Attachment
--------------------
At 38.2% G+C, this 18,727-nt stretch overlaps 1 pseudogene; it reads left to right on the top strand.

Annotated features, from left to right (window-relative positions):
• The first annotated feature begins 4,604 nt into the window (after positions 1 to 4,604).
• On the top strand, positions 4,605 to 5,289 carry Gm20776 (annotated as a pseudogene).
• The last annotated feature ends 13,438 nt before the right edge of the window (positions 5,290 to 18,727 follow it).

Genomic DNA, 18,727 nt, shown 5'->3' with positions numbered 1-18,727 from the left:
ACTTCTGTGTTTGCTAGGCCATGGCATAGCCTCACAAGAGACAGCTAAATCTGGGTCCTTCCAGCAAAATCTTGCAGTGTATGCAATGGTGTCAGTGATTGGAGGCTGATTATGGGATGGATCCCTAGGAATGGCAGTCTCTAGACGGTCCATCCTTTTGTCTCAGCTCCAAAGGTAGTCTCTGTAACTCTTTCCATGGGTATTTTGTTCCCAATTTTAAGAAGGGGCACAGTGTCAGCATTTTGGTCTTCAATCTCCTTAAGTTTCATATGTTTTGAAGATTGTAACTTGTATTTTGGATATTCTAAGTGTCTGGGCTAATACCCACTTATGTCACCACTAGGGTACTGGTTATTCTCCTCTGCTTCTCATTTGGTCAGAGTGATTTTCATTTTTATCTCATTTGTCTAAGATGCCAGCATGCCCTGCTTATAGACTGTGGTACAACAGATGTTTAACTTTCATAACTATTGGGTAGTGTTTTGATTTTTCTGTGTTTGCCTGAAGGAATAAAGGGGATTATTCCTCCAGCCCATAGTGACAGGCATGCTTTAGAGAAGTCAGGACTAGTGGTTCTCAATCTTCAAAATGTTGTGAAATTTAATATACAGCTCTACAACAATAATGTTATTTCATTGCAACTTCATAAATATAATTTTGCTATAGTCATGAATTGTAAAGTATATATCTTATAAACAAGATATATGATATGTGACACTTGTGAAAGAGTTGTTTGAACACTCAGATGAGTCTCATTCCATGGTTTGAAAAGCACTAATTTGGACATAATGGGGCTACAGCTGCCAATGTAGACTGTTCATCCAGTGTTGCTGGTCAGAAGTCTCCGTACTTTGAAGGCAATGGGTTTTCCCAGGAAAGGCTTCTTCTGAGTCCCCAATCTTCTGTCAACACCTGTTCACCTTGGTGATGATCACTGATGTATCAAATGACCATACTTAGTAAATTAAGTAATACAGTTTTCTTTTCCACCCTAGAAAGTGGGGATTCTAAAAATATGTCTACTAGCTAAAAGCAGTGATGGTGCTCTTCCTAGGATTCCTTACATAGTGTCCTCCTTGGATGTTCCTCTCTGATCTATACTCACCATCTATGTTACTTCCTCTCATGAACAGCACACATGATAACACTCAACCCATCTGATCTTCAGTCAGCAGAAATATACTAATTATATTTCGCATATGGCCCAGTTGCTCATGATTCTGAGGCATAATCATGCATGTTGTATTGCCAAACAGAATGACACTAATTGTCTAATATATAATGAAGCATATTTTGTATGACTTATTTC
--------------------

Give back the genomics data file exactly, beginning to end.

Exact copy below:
At 38.2% G+C, this 18,727-nt stretch overlaps 1 pseudogene; it reads left to right on the top strand.

Annotated features, from left to right (window-relative positions):
• The first annotated feature begins 4,604 nt into the window (after positions 1 to 4,604).
• On the top strand, positions 4,605 to 5,289 carry Gm20776 (annotated as a pseudogene).
• The last annotated feature ends 13,438 nt before the right edge of the window (positions 5,290 to 18,727 follow it).

Genomic DNA, 18,727 nt, shown 5'->3' with positions numbered 1-18,727 from the left:
ACTTCTGTGTTTGCTAGGCCATGGCATAGCCTCACAAGAGACAGCTAAATCTGGGTCCTTCCAGCAAAATCTTGCAGTGTATGCAATGGTGTCAGTGATTGGAGGCTGATTATGGGATGGATCCCTAGGAATGGCAGTCTCTAGACGGTCCATCCTTTTGTCTCAGCTCCAAAGGTAGTCTCTGTAACTCTTTCCATGGGTATTTTGTTCCCAATTTTAAGAAGGGGCACAGTGTCAGCATTTTGGTCTTCAATCTCCTTAAGTTTCATATGTTTTGAAGATTGTAACTTGTATTTTGGATATTCTAAGTGTCTGGGCTAATACCCACTTATGTCACCACTAGGGTACTGGTTATTCTCCTCTGCTTCTCATTTGGTCAGAGTGATTTTCATTTTTATCTCATTTGTCTAAGATGCCAGCATGCCCTGCTTATAGACTGTGGTACAACAGATGTTTAACTTTCATAACTATTGGGTAGTGTTTTGATTTTTCTGTGTTTGCCTGAAGGAATAAAGGGGATTATTCCTCCAGCCCATAGTGACAGGCATGCTTTAGAGAAGTCAGGACTAGTGGTTCTCAATCTTCAAAATGTTGTGAAATTTAATATACAGCTCTACAACAATAATGTTATTTCATTGCAACTTCATAAATATAATTTTGCTATAGTCATGAATTGTAAAGTATATATCTTATAAACAAGATATATGATATGTGACACTTGTGAAAGAGTTGTTTGAACACTCAGATGAGTCTCATTCCATGGTTTGAAAAGCACTAATTTGGACATAATGGGGCTACAGCTGCCAATGTAGACTGTTCATCCAGTGTTGCTGGTCAGAAGTCTCCGTACTTTGAAGGCAATGGGTTTTCCCAGGAAAGGCTTCTTCTGAGTCCCCAATCTTCTGTCAACACCTGTTCACCTTGGTGATGATCACTGATGTATCAAATGACCATACTTAGTAAATTAAGTAATACAGTTTTCTTTTCCACCCTAGAAAGTGGGGATTCTAAAAATATGTCTACTAGCTAAAAGCAGTGATGGTGCTCTTCCTAGGATTCCTTACATAGTGTCCTCCTTGGATGTTCCTCTCTGATCTATACTCACCATCTATGTTACTTCCTCTCATGAACAGCACACATGATAACACTCAACCCATCTGATCTTCAGTCAGCAGAAATATACTAATTATATTTCGCATATGGCCCAGTTGCTCATGATTCTGAGGCATAATCATGCATGTTGTATTGCCAAACAGAATGACACTAATTGTCTAATATATAATGAAGCATATTTTGTATGACTTATTTC